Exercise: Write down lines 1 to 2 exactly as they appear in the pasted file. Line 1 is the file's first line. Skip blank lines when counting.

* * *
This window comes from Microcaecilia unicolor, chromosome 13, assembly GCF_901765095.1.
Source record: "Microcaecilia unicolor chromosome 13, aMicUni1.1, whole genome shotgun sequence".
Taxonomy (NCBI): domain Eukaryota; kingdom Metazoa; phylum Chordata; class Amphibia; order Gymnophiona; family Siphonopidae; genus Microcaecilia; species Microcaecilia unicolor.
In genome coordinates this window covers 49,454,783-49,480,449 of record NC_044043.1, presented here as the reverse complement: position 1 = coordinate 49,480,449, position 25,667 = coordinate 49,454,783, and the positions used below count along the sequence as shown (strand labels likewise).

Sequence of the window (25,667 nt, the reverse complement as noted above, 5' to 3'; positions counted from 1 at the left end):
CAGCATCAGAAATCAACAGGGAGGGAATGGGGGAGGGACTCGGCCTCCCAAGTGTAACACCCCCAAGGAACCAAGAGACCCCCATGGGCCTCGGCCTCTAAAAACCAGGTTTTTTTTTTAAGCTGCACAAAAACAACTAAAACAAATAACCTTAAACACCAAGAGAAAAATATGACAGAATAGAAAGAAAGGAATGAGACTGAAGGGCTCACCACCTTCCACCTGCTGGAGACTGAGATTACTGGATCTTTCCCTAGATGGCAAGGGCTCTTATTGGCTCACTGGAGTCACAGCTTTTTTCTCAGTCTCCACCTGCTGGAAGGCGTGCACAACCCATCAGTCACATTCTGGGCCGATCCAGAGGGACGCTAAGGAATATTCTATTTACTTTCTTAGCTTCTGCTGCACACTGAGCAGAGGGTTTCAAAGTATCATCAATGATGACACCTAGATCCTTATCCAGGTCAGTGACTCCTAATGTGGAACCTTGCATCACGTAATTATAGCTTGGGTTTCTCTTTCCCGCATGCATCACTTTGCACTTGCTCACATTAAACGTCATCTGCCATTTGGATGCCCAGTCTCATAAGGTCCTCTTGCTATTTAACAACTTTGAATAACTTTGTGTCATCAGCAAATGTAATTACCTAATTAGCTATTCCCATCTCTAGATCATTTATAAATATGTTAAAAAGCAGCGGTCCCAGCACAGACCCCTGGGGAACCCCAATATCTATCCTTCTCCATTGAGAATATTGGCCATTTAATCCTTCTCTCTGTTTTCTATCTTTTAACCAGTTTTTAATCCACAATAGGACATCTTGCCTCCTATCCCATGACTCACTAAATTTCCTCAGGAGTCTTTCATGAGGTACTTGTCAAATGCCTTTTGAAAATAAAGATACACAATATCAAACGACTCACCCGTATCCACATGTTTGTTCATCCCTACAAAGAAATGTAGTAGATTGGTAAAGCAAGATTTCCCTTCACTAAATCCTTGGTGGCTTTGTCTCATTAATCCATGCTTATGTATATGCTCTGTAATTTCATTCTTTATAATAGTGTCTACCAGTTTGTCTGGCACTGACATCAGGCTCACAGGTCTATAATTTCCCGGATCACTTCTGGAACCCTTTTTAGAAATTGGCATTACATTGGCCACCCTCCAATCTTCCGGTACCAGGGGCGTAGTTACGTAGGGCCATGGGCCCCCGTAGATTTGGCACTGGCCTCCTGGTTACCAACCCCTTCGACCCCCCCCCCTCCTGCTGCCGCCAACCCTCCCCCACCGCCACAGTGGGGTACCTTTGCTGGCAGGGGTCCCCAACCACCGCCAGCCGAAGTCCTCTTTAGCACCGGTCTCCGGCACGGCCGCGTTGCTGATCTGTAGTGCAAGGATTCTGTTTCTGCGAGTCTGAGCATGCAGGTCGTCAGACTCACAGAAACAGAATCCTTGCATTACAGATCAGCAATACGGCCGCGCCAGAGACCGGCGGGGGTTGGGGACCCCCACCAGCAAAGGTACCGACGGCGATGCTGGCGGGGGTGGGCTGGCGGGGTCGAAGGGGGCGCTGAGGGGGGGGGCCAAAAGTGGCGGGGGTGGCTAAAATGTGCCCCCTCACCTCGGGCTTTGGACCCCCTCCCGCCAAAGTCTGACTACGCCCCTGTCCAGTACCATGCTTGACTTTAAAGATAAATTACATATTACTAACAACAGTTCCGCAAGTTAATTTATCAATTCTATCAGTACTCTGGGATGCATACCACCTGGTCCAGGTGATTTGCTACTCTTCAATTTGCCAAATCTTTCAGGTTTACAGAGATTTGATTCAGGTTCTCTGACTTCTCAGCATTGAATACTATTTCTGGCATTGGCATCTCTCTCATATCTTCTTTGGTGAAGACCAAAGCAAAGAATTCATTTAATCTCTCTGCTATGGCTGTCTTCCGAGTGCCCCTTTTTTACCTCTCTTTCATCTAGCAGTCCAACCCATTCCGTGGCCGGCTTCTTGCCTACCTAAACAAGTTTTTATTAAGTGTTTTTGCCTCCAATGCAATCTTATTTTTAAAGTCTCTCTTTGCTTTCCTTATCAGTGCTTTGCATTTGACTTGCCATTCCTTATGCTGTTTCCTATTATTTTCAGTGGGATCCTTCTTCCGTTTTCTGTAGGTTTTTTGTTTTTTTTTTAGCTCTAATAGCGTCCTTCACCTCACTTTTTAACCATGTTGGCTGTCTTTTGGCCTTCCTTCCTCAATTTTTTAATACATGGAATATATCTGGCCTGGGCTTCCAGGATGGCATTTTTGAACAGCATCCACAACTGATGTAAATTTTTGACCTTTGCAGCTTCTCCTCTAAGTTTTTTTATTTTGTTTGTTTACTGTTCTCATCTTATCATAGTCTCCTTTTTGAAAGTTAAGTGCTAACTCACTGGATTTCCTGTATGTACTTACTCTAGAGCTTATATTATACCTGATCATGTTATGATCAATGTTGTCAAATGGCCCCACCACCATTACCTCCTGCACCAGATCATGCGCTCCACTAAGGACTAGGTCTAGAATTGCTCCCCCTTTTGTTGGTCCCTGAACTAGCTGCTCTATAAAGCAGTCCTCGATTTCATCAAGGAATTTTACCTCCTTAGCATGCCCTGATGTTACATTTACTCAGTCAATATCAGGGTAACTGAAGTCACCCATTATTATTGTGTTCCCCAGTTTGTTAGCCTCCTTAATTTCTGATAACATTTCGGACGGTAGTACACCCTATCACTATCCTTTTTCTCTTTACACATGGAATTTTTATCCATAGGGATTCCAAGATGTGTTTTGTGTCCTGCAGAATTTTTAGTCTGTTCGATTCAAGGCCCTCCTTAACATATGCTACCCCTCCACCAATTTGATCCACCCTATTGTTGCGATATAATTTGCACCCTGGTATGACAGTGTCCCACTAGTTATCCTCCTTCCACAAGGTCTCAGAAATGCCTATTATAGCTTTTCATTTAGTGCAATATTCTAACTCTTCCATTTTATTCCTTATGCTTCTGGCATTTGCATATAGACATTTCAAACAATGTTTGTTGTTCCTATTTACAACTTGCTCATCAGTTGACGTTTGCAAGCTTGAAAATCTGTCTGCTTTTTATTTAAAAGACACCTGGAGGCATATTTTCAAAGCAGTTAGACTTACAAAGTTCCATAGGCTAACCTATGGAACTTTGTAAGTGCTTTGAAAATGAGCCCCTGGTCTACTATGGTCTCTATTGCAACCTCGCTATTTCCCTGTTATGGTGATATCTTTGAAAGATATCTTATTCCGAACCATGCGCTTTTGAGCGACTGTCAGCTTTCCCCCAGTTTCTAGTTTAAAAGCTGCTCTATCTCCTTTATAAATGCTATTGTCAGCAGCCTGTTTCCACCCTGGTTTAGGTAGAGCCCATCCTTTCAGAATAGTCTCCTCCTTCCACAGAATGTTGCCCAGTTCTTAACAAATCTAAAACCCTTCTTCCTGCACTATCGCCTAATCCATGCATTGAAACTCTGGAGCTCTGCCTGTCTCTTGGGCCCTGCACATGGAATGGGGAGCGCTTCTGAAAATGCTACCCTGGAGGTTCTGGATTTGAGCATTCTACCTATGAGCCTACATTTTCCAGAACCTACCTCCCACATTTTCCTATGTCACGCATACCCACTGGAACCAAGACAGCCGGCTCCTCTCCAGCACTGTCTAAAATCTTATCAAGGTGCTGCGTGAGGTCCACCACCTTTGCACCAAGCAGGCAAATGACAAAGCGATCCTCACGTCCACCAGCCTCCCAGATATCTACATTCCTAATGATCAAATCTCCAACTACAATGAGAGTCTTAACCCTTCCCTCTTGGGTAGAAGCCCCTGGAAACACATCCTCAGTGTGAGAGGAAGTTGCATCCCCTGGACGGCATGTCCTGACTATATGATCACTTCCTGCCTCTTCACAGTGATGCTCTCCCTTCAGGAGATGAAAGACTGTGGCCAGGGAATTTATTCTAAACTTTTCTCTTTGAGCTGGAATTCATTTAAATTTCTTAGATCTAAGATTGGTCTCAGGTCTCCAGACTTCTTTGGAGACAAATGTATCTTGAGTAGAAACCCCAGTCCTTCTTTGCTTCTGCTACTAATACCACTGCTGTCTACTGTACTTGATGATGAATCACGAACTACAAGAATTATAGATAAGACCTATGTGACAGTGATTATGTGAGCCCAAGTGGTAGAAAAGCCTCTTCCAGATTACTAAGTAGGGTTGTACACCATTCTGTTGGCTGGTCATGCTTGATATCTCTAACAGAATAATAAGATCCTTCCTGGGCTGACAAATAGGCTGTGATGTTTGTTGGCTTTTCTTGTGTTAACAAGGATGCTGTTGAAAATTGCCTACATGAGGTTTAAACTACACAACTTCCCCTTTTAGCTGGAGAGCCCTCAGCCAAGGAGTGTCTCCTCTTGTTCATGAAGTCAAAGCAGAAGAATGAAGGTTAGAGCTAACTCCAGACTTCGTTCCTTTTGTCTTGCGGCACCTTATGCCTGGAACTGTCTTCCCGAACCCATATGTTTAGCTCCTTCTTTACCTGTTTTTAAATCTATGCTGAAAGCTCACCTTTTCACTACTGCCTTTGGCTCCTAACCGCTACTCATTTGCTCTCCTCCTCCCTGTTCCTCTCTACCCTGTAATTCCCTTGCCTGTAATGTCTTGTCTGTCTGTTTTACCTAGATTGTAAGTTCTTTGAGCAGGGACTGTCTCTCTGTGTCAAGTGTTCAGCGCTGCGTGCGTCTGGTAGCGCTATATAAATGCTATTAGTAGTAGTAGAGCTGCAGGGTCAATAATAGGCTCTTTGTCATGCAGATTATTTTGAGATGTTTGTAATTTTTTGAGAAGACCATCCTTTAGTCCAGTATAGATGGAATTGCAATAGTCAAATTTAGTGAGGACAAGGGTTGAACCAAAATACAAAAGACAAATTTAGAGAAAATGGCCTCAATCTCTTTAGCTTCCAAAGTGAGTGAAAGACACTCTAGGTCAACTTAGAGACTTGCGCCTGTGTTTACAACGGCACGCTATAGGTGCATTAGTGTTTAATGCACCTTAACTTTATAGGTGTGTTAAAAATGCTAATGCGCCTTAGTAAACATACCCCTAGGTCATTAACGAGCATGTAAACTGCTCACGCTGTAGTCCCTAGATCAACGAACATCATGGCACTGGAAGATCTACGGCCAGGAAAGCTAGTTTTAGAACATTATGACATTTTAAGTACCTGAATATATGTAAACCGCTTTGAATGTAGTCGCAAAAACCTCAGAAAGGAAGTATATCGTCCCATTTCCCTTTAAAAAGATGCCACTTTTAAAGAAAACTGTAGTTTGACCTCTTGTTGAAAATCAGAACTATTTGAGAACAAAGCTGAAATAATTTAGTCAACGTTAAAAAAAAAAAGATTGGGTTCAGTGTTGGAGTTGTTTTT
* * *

This window comes from Microcaecilia unicolor, chromosome 13, assembly GCF_901765095.1.
Source record: "Microcaecilia unicolor chromosome 13, aMicUni1.1, whole genome shotgun sequence".